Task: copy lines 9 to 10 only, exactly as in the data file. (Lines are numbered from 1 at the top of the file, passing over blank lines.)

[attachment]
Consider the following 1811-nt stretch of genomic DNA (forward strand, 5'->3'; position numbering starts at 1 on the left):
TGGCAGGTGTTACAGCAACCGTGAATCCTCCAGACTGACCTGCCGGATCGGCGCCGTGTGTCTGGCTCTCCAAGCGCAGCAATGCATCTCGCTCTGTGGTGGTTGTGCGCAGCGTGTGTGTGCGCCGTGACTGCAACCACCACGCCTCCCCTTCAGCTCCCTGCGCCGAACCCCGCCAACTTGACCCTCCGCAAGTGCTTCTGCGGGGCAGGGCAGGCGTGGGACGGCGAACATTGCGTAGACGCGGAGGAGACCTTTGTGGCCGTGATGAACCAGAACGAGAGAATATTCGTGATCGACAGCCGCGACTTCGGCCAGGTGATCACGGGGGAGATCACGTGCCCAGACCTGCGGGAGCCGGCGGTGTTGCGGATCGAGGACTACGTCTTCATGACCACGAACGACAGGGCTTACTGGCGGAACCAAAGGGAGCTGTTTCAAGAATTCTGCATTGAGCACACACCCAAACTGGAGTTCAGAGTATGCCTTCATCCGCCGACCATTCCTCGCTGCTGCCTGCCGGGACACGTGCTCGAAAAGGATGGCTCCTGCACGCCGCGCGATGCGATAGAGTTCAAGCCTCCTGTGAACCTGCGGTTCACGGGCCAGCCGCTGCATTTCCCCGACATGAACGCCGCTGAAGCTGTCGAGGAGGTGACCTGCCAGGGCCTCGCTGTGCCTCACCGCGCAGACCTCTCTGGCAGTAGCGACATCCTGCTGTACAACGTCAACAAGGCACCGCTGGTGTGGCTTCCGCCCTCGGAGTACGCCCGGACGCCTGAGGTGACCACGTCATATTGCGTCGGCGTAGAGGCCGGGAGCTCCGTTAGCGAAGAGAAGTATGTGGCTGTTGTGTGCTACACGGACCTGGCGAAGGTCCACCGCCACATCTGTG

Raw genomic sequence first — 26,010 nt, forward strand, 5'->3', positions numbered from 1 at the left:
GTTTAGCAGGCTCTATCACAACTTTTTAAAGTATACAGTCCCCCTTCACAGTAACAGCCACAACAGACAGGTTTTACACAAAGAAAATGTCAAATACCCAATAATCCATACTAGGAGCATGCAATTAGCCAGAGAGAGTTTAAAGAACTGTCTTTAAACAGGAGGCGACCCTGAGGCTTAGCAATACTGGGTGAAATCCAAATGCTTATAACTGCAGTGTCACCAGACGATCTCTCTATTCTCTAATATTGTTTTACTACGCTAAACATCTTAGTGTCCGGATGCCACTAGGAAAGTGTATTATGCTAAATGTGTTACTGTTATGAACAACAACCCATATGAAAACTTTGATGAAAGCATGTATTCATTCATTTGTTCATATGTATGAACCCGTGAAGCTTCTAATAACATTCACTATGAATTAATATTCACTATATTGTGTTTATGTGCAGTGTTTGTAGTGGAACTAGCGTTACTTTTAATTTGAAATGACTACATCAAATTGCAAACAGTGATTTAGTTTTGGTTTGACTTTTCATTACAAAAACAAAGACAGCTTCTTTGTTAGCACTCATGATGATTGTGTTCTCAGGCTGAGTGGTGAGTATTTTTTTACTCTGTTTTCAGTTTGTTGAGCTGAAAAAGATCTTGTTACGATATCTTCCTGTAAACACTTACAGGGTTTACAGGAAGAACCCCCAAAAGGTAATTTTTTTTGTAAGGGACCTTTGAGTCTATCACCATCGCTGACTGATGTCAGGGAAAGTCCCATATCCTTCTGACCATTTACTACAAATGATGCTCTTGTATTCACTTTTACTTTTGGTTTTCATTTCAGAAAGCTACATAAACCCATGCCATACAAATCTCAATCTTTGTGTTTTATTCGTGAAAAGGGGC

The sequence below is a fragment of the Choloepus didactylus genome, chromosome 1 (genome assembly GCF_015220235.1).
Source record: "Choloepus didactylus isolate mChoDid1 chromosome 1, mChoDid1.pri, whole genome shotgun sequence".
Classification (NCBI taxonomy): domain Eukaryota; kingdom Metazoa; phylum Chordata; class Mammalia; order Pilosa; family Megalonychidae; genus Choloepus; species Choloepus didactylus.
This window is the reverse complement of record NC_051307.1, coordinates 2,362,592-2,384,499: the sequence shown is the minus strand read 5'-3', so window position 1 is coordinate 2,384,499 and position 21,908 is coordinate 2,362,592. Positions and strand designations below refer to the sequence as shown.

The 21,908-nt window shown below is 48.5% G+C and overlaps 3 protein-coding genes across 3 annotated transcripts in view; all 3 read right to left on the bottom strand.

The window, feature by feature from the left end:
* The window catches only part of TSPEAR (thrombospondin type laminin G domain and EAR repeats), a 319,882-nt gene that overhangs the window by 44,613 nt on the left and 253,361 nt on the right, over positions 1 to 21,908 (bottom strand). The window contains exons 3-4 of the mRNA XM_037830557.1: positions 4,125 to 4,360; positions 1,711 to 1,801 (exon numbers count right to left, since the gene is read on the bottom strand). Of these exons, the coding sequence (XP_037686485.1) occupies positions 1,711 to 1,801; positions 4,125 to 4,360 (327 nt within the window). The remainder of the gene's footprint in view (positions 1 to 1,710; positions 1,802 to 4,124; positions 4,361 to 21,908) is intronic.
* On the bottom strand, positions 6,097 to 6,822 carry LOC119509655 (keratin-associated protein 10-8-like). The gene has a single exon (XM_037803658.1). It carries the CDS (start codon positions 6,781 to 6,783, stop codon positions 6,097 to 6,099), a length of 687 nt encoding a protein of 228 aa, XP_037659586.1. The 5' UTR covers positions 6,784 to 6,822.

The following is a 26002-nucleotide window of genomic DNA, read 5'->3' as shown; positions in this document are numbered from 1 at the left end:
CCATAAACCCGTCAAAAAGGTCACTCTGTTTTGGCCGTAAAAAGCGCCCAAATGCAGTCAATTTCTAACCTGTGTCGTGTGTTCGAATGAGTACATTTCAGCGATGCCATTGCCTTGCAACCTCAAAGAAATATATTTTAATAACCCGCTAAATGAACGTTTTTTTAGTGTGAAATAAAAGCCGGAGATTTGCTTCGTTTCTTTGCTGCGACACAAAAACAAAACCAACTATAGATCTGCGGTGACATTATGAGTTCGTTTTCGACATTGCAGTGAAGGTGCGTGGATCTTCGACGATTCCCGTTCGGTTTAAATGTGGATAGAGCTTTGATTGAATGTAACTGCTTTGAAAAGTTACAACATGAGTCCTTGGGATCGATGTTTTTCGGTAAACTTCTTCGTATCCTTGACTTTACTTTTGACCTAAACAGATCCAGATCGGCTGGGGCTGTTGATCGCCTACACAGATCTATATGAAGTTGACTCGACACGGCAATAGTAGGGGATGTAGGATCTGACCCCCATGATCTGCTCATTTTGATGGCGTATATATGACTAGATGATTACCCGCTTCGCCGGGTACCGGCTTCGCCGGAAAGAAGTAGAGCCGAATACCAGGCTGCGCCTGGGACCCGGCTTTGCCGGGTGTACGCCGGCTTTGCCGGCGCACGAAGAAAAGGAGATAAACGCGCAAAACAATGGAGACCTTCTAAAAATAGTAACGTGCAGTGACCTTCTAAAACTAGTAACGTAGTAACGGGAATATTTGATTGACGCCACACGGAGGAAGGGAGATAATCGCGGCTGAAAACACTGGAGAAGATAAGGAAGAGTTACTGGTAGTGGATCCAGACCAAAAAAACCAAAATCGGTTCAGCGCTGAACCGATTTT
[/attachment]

The 21,908-nt window shown below is 48.5% G+C and overlaps 3 protein-coding genes across 3 annotated transcripts in view; all 3 read right to left on the bottom strand.

The window, feature by feature from the left end: